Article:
President Barack Obama on Monday awarded former Army Staff Sergeant Clinton Romesha the Medal of Honor, the highest U.S. award for valor in combat, for leading a few dozen soldiers to fight off an attack by hundreds of Taliban insurgents in Afghanistan.
Obama placed the blue-and-white decoration around Romesha's neck at a White House ceremony. Romesha, 31, of Minot, North Dakota, is the fourth living service member to receive the Medal of Honor for action in Afghanistan or Iraq.
"I called Clint to tell him that he would receive this medal," Obama said at the ceremony. "He said he was honored, but he also said, 'It wasn't just me, it was a team effort.'"
Romesha, a Fourth Infantry Division section leader, rallied 53 U.S. soldiers to fight off about 300 heavily armed Taliban insurgents on October 3, 2009, at Combat Outpost Keating, isolated in a rugged part of eastern Afghanistan, according to his medal citation.
The battle killed eight U.S. soldiers and wounded 22.
Insurgents armed with mortars, rocket-propelled grenades and anti-aircraft guns attacked the outpost at dawn from four sides, the citation said. They overran much of the base and set it on fire.
Awakened by the attack, Romesha moved under intense enemy fire to reconnoiter and seek reinforcements before returning to action with the support of an assistant gunner, the citation said.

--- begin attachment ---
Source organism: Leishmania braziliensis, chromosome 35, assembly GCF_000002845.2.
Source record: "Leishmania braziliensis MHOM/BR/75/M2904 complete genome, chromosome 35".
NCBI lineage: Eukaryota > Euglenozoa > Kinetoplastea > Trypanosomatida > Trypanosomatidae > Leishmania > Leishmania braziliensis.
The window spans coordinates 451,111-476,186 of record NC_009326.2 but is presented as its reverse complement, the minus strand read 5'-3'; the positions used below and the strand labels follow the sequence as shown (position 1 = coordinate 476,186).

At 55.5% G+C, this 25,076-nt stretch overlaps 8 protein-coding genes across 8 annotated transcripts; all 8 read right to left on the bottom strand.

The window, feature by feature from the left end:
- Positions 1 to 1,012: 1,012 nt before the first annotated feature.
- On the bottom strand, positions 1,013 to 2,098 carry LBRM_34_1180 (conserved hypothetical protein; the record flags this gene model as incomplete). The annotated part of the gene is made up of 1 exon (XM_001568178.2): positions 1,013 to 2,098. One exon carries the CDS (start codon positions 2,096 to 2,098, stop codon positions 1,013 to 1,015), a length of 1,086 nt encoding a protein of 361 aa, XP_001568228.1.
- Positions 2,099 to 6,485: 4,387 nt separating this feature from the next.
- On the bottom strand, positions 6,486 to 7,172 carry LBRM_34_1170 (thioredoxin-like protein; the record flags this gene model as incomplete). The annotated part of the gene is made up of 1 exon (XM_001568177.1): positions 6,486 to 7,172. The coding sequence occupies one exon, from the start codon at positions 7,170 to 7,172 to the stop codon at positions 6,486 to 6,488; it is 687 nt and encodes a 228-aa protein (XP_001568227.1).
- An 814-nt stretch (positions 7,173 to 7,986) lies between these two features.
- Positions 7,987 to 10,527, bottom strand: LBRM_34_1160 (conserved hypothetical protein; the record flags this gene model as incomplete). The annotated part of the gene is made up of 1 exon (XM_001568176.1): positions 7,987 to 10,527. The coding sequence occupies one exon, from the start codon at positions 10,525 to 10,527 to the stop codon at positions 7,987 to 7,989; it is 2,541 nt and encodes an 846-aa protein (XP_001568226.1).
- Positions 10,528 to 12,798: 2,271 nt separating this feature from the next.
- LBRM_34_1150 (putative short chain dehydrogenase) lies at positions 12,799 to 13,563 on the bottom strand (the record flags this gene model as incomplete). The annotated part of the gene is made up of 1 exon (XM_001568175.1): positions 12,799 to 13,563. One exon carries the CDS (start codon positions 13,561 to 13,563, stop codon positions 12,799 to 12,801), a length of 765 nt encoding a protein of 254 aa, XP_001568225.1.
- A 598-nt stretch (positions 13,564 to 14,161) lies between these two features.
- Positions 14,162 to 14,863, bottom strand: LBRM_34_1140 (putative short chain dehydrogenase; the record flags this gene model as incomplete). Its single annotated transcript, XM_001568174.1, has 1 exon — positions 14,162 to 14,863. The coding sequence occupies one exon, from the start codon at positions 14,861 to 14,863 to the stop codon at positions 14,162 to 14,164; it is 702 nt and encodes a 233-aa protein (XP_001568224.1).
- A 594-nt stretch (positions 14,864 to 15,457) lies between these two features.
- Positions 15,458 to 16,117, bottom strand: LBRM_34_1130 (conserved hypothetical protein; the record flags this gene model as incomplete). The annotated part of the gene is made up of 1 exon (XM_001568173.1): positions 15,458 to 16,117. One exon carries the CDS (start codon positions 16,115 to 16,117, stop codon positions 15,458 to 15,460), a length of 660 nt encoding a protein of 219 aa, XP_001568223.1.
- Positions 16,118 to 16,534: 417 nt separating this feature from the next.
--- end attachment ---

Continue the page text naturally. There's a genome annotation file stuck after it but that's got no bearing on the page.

Using a machine gun, Romesha wiped out a Taliban machine gun team. While firing on a second team, a rocket-propelled grenade smashed into the generator he was using for cover and shrapnel wounded him in the neck, hip and arm.
When another soldier arrived to aid him and the assistant gunner, Romesha again "rushed through the exposed avenue to assemble additional soldiers," the citation said.
Romesha then gathered together a five-man team and returned to the fight, this time armed with a sniper rifle.
He shot dead three Taliban fighters who had breached the outpost's wire, the citation said. He called in air strikes that killed more than 30 insurgents, then he and his team provided covering fire that let three wounded soldiers reach the aid station. He and his men also moved 100 meters under heavy fire to recover the bodies of dead soldiers, the citation said.
After the ceremony, an emotional Romesha, who left the Army in 2011, told reporters he had accepted the award on behalf of those he fought with at Keating and was "conflicted" about it.
"The joy comes from recognition for us doing our jobs as soldiers on distant battlefields, but it's countered by the constant reminder of the loss of our battle buddies, my battle buddies, my soldiers, my friends," Romesha said, his hands shaking as he read a statement.
Nine Silver Stars and 18 Bronze Stars were awarded for the Keating fight. It was the subject of the book "The Outpost: An Untold Story of American Valor," by CNN reporter Jake Tapper.